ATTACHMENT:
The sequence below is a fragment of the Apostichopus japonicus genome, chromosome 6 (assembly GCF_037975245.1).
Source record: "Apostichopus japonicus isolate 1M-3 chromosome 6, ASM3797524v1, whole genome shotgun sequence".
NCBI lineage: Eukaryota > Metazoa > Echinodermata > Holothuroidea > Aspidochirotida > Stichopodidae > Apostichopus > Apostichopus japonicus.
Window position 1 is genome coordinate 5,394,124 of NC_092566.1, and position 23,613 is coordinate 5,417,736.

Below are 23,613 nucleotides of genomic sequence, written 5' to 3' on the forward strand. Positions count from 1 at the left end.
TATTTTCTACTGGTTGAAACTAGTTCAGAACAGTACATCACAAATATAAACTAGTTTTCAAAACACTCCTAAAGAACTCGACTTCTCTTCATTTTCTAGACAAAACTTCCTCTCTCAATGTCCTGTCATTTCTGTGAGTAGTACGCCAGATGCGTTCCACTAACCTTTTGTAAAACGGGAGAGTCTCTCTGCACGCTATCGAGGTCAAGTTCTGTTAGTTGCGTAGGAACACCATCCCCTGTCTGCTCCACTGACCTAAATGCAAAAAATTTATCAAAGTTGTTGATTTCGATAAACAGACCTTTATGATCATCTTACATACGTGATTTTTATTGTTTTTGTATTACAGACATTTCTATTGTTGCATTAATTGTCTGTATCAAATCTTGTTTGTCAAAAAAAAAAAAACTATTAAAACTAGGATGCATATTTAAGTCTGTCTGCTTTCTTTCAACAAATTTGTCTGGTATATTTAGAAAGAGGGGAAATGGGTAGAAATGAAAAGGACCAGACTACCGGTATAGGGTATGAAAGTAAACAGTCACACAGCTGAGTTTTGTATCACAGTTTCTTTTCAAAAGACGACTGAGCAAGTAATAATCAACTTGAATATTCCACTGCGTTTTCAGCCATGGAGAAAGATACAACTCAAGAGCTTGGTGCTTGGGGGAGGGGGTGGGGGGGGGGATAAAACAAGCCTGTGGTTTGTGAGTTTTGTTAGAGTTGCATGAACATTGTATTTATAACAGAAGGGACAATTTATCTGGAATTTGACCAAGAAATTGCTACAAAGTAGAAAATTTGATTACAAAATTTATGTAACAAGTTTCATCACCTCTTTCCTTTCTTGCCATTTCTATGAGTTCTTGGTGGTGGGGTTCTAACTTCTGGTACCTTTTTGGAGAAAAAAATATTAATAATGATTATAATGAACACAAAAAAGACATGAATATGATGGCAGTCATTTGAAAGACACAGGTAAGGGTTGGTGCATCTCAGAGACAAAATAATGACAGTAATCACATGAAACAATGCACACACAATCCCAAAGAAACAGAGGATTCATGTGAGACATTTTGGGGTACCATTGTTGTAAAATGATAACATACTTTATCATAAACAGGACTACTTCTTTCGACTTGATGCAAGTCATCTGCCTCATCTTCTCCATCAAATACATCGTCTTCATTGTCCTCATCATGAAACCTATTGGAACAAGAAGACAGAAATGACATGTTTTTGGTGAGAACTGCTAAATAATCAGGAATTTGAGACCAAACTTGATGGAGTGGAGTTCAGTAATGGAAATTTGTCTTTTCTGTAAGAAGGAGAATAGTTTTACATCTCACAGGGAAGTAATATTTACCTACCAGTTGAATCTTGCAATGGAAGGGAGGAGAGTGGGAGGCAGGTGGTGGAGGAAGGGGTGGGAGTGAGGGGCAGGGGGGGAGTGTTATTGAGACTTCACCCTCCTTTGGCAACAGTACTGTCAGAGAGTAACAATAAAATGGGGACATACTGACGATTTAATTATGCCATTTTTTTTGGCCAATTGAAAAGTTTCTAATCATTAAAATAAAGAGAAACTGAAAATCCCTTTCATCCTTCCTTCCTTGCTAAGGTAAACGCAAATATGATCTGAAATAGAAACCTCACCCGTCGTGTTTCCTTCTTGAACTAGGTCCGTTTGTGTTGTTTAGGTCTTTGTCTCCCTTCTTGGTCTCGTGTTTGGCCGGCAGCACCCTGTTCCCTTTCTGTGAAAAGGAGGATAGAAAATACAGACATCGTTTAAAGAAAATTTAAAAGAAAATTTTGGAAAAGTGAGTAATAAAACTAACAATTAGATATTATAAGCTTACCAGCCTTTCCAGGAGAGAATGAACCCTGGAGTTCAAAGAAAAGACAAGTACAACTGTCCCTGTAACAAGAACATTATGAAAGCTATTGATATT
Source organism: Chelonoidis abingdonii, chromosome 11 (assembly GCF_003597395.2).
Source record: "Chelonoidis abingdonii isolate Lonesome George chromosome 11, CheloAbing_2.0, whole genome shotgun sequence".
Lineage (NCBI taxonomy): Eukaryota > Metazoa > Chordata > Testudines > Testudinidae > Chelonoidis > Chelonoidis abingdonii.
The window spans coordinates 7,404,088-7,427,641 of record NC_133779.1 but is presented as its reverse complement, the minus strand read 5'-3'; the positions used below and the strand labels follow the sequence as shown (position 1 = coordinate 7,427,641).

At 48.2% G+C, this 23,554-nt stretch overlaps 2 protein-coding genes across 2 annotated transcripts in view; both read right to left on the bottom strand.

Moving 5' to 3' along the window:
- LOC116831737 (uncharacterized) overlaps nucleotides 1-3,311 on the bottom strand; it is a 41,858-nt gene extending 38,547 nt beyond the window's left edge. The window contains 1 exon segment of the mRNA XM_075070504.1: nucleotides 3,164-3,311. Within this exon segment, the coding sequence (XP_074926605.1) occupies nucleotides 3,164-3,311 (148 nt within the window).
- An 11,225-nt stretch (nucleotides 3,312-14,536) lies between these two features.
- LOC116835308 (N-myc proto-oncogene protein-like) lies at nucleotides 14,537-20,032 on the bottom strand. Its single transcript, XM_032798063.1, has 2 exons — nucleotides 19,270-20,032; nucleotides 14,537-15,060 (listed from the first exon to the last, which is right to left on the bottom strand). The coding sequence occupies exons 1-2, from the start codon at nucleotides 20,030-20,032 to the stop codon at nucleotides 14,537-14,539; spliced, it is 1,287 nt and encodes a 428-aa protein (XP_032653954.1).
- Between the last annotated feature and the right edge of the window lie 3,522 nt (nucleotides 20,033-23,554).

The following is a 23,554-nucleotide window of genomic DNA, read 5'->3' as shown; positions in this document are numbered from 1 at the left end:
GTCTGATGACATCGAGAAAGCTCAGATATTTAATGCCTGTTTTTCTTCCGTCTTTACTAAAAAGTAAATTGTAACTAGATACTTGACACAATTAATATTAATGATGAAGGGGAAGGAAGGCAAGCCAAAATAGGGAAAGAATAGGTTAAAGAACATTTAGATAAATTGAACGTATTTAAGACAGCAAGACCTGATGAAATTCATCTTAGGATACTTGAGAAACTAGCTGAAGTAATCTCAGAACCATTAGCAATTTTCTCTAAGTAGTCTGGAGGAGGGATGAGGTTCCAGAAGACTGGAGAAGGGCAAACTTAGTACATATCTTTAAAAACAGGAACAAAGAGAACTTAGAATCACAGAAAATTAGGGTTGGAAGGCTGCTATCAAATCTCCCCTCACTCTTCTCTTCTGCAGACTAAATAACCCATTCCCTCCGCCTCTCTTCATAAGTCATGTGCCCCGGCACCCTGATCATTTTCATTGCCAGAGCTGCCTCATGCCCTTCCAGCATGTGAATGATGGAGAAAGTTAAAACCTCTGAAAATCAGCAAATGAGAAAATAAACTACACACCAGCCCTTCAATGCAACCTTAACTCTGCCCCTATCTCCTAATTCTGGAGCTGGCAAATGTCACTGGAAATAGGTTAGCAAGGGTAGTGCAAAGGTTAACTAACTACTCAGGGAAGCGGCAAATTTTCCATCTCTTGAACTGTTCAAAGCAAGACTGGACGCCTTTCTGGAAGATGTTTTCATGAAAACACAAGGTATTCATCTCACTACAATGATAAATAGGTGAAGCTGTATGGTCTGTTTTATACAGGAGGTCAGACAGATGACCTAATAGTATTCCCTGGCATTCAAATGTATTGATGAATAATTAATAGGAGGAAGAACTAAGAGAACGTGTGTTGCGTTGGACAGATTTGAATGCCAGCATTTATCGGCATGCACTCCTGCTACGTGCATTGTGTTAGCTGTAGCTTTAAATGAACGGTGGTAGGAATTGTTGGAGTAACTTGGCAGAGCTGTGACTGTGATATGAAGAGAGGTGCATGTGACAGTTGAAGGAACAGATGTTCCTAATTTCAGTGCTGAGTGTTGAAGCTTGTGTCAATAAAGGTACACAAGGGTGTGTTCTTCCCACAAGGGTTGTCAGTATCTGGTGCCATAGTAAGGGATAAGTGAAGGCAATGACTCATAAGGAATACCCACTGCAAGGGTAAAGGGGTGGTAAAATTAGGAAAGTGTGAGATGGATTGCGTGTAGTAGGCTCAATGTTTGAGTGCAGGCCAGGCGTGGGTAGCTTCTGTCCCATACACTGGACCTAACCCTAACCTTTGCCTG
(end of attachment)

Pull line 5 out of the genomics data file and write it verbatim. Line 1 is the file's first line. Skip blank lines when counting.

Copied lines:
Below are 23,613 nucleotides of genomic sequence, written 5' to 3' on the forward strand. Positions count from 1 at the left end.